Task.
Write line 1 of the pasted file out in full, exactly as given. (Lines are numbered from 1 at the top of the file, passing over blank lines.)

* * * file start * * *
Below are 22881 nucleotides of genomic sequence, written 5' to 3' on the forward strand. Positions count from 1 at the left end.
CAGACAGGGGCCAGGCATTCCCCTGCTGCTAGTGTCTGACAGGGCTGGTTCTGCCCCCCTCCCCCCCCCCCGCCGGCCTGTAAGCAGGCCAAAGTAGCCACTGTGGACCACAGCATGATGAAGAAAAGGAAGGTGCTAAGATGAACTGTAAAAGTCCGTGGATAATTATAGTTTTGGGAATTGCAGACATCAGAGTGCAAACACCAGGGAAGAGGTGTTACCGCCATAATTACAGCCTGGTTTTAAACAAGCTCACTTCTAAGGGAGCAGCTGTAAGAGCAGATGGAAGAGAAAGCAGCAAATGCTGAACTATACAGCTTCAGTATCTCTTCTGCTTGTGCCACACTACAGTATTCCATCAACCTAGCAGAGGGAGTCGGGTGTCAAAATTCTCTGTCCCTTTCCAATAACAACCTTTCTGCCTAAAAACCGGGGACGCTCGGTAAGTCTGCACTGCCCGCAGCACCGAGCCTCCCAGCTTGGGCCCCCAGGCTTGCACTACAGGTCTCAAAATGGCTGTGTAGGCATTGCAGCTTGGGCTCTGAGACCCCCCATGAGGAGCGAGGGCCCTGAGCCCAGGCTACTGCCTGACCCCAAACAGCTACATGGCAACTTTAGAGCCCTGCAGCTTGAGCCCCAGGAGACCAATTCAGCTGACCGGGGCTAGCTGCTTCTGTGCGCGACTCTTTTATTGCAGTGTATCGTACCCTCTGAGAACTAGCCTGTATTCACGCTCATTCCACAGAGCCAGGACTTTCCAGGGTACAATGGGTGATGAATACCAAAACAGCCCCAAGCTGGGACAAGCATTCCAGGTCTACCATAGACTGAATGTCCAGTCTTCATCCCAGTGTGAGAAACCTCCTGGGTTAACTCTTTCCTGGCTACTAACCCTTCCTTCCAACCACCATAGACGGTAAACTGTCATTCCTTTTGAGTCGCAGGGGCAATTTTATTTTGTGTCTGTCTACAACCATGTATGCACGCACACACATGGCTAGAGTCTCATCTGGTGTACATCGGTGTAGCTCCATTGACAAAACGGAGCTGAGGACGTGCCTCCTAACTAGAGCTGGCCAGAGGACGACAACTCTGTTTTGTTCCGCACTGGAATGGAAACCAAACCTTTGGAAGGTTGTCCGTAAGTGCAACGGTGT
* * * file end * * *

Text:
Below are 22881 nucleotides of genomic sequence, written 5' to 3' on the forward strand. Positions count from 1 at the left end.